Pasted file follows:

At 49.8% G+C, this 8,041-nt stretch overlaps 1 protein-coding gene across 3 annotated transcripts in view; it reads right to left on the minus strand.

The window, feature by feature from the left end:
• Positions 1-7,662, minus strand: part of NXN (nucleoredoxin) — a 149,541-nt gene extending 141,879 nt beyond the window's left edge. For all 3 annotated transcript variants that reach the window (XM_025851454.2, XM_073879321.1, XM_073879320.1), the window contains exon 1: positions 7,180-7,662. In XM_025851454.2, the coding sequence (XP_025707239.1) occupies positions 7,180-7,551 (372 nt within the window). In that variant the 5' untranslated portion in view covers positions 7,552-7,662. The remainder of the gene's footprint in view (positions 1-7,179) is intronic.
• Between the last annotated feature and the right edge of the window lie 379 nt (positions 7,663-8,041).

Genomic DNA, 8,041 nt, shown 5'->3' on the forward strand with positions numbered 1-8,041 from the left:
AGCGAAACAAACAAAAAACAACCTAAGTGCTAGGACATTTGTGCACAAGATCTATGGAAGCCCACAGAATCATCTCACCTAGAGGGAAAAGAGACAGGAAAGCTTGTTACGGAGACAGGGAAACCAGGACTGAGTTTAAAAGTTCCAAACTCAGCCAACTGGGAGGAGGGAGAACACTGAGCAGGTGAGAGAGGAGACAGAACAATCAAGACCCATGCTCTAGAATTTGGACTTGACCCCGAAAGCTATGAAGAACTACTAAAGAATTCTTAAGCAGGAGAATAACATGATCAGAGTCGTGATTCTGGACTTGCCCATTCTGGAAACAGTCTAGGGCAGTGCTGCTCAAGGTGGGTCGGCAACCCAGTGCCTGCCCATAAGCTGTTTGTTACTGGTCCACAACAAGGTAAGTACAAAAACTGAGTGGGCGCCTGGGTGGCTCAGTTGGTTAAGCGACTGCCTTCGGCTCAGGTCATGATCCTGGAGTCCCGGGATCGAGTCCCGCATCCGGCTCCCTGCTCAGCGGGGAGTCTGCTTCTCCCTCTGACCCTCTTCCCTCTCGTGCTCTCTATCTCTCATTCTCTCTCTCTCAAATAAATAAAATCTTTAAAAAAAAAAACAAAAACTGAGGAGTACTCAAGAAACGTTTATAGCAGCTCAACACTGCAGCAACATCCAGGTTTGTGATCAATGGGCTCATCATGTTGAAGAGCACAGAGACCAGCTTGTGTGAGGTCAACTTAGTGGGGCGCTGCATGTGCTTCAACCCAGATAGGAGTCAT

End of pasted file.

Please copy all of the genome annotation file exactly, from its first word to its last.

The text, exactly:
At 49.8% G+C, this 8,041-nt stretch overlaps 1 protein-coding gene across 3 annotated transcripts in view; it reads right to left on the minus strand.

The window, feature by feature from the left end:
• Positions 1-7,662, minus strand: part of NXN (nucleoredoxin) — a 149,541-nt gene extending 141,879 nt beyond the window's left edge. For all 3 annotated transcript variants that reach the window (XM_025851454.2, XM_073879321.1, XM_073879320.1), the window contains exon 1: positions 7,180-7,662. In XM_025851454.2, the coding sequence (XP_025707239.1) occupies positions 7,180-7,551 (372 nt within the window). In that variant the 5' untranslated portion in view covers positions 7,552-7,662. The remainder of the gene's footprint in view (positions 1-7,179) is intronic.
• Between the last annotated feature and the right edge of the window lie 379 nt (positions 7,663-8,041).

Genomic DNA, 8,041 nt, shown 5'->3' on the forward strand with positions numbered 1-8,041 from the left:
AGCGAAACAAACAAAAAACAACCTAAGTGCTAGGACATTTGTGCACAAGATCTATGGAAGCCCACAGAATCATCTCACCTAGAGGGAAAAGAGACAGGAAAGCTTGTTACGGAGACAGGGAAACCAGGACTGAGTTTAAAAGTTCCAAACTCAGCCAACTGGGAGGAGGGAGAACACTGAGCAGGTGAGAGAGGAGACAGAACAATCAAGACCCATGCTCTAGAATTTGGACTTGACCCCGAAAGCTATGAAGAACTACTAAAGAATTCTTAAGCAGGAGAATAACATGATCAGAGTCGTGATTCTGGACTTGCCCATTCTGGAAACAGTCTAGGGCAGTGCTGCTCAAGGTGGGTCGGCAACCCAGTGCCTGCCCATAAGCTGTTTGTTACTGGTCCACAACAAGGTAAGTACAAAAACTGAGTGGGCGCCTGGGTGGCTCAGTTGGTTAAGCGACTGCCTTCGGCTCAGGTCATGATCCTGGAGTCCCGGGATCGAGTCCCGCATCCGGCTCCCTGCTCAGCGGGGAGTCTGCTTCTCCCTCTGACCCTCTTCCCTCTCGTGCTCTCTATCTCTCATTCTCTCTCTCTCAAATAAATAAAATCTTTAAAAAAAAAAACAAAAACTGAGGAGTACTCAAGAAACGTTTATAGCAGCTCAACACTGCAGCAACATCCAGGTTTGTGATCAATGGGCTCATCATGTTGAAGAGCACAGAGACCAGCTTGTGTGAGGTCAACTTAGTGGGGCGCTGCATGTGCTTCAACCCAGATAGGAGTCAT